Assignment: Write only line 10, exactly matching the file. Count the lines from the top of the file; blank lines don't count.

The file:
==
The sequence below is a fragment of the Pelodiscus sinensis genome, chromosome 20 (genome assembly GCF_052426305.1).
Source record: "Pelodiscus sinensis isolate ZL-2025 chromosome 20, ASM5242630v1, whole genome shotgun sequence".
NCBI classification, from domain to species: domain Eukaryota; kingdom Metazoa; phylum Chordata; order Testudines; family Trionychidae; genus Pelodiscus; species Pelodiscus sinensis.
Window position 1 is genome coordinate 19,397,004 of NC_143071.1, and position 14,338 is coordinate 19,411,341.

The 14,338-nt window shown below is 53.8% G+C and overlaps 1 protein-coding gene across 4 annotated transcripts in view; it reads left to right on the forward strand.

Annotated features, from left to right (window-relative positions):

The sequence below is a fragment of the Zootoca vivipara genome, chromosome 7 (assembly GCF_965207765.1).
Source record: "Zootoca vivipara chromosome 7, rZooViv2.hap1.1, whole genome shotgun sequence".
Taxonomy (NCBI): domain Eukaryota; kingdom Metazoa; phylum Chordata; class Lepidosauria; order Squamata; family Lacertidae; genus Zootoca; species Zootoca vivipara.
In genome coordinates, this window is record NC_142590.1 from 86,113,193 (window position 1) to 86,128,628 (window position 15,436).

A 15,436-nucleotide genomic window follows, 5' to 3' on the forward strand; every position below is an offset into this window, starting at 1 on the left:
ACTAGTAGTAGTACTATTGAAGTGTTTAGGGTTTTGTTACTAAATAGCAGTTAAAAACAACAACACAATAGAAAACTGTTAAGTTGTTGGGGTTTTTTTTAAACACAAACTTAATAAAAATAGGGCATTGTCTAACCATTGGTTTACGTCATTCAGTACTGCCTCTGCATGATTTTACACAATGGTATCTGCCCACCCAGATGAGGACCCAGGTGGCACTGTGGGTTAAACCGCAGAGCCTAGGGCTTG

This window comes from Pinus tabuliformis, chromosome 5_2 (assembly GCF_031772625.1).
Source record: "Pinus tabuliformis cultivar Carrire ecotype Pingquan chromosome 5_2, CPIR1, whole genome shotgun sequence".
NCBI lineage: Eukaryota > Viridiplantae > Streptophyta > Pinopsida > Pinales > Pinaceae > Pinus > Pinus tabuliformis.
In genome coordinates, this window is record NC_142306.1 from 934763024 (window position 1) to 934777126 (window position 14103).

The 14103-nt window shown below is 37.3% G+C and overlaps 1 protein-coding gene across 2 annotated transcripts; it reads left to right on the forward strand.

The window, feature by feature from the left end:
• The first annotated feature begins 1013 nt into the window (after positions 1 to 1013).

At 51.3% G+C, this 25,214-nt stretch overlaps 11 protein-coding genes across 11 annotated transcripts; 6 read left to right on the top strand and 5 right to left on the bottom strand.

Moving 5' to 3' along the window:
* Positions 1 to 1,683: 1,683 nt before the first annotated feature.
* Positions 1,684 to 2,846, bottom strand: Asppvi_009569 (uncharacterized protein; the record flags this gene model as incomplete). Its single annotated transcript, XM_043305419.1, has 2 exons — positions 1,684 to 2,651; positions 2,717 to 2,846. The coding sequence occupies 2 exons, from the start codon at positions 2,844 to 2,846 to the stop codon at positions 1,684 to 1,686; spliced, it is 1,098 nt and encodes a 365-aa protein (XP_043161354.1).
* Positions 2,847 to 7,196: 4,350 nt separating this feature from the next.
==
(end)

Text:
In genome coordinates, this window is record NC_142590.1 from 86,113,193 (window position 1) to 86,128,628 (window position 15,436).